“They were just different,” Brewer said. ‘I wouldn’t say it didn’t fit. Just different personalities. I don’t feel they had any problems as far as I knew. We tried to win.”
With Howard and Harden, the Rockets reached the Western Conference finals during the 2014-15 season, losing to Golden State. Criticisms of Howard’s game continued; For example, Barkley often said that Howard never improved his game after his time in Orlando.
All the while, the sport was changing, making traditional centers like Howard less effective. After another season in Houston, Howard spent the next five years in five teams: the Atlanta Hawks, the Charlotte Hornets, the Washington Wizards, the Lakers and the Philadelphia 76ers. He was also traded to the Grizzlies and the Nets before being waived before playing any games. He returned to the Lakers for a third stint this season.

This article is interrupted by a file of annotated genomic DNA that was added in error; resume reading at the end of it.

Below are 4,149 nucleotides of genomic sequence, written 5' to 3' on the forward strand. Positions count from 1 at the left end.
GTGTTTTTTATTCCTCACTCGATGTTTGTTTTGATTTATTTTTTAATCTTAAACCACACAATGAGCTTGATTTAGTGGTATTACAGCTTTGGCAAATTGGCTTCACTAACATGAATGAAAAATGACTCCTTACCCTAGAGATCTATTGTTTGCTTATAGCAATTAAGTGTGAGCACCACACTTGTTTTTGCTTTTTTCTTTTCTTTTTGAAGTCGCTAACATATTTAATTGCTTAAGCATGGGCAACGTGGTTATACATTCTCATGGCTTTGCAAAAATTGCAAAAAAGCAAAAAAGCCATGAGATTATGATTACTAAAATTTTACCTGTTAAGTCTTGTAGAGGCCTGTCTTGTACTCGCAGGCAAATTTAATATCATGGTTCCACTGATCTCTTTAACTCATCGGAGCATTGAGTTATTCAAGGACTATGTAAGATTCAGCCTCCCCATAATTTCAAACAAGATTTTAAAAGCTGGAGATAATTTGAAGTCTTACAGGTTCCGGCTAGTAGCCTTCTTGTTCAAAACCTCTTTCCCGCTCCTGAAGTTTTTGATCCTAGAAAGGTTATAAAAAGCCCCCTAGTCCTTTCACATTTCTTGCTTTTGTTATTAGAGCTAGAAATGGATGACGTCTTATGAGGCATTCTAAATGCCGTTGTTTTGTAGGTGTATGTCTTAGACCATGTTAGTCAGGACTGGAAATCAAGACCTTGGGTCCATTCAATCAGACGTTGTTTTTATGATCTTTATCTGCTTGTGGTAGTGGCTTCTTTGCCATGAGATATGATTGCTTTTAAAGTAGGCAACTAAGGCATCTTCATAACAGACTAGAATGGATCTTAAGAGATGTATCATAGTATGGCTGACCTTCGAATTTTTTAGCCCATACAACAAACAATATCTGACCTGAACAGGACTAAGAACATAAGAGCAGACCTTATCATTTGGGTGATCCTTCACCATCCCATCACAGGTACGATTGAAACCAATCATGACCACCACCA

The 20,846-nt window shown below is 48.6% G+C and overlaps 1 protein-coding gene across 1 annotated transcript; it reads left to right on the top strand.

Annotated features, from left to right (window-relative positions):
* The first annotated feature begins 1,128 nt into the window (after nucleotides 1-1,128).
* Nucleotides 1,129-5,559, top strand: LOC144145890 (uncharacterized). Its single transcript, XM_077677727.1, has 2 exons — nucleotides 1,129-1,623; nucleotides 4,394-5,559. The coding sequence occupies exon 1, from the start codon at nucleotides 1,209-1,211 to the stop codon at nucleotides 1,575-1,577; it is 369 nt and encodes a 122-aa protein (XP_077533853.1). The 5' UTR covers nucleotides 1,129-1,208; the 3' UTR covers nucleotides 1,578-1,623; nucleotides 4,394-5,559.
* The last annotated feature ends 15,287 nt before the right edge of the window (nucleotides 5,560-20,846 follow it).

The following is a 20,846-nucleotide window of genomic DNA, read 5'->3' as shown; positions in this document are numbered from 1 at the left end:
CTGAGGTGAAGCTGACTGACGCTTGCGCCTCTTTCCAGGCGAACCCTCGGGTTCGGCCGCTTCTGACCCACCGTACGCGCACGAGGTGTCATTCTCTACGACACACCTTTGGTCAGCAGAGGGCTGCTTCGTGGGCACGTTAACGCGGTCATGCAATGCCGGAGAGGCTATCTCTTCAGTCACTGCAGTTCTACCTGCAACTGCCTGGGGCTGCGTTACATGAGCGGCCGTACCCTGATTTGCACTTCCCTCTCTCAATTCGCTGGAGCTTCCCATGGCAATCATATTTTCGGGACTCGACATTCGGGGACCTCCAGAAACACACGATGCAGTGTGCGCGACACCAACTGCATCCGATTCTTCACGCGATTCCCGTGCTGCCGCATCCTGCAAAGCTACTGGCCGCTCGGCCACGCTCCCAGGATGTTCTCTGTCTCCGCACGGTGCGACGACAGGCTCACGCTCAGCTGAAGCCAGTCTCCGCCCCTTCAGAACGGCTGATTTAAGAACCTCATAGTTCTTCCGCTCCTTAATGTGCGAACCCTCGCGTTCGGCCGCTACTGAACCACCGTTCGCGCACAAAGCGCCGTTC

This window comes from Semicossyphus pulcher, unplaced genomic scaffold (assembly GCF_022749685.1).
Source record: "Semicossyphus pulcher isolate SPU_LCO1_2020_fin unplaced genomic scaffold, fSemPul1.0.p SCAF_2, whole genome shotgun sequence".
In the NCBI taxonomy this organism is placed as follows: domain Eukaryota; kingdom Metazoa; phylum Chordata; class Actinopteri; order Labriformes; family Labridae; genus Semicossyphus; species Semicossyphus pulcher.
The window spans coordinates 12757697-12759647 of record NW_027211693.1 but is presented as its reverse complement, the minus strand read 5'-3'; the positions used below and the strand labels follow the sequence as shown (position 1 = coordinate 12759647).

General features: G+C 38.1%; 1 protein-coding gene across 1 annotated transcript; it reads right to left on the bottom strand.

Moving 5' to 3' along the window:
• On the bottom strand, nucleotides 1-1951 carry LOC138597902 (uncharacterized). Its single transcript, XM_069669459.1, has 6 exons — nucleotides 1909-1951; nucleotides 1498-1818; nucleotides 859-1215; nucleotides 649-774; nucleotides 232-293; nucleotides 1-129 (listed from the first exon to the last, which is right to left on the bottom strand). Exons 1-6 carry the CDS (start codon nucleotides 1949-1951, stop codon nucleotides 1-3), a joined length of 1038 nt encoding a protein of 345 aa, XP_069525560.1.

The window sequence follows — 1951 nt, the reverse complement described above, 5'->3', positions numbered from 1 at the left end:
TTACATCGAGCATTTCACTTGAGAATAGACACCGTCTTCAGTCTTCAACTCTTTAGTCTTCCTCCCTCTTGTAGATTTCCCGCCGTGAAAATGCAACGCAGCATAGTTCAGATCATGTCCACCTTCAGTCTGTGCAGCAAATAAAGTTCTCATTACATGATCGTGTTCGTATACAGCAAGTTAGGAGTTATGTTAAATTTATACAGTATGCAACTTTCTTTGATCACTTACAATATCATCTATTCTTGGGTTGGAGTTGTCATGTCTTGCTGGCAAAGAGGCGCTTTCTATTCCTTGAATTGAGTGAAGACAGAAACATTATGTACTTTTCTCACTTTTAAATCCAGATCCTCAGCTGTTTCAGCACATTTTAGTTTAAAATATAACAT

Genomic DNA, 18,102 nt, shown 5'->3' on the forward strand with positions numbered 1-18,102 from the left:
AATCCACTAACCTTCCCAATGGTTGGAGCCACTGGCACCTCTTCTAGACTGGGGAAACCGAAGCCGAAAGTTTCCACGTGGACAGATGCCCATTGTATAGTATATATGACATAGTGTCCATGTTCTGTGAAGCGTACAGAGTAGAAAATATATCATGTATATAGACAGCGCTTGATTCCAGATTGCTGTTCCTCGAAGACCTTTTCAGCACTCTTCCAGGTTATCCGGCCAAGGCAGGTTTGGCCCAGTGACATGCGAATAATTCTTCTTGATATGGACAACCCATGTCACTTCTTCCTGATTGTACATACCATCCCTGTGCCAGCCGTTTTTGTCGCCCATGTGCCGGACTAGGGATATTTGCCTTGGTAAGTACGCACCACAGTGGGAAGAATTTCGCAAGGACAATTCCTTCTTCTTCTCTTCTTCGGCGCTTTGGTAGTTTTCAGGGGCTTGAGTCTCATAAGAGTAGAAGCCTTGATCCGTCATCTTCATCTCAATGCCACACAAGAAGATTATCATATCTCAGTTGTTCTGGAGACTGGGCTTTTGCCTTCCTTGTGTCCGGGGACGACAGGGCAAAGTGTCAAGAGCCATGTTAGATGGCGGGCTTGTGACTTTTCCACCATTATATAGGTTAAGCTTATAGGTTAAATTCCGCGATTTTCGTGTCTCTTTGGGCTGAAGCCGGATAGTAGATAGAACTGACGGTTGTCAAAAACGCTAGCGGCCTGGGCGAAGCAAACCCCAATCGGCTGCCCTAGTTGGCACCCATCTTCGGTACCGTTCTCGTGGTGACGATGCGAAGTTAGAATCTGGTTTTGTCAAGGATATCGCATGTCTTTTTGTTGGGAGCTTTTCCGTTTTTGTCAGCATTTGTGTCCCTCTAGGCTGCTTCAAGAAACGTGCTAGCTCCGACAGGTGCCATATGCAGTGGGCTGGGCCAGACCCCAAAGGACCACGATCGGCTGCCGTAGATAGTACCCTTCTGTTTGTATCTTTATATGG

One night in Washington, after a game early in his solitary season there, an arena worker yelled “Brick!” when Howard missed free throws, according to The Washington Post and The Athletic.
Howard didn’t spend much time physically with the Wizards, who were sidelined for most of the season after back surgery.
He was seen as a player who would be a problem, who would complain about his minutes and chances. He was booed in Orlando and booed in Los Angeles.
When the Lakers signed him in 2019, they gave him an unguaranteed contract, which offered little security to Howard if the reunion went badly.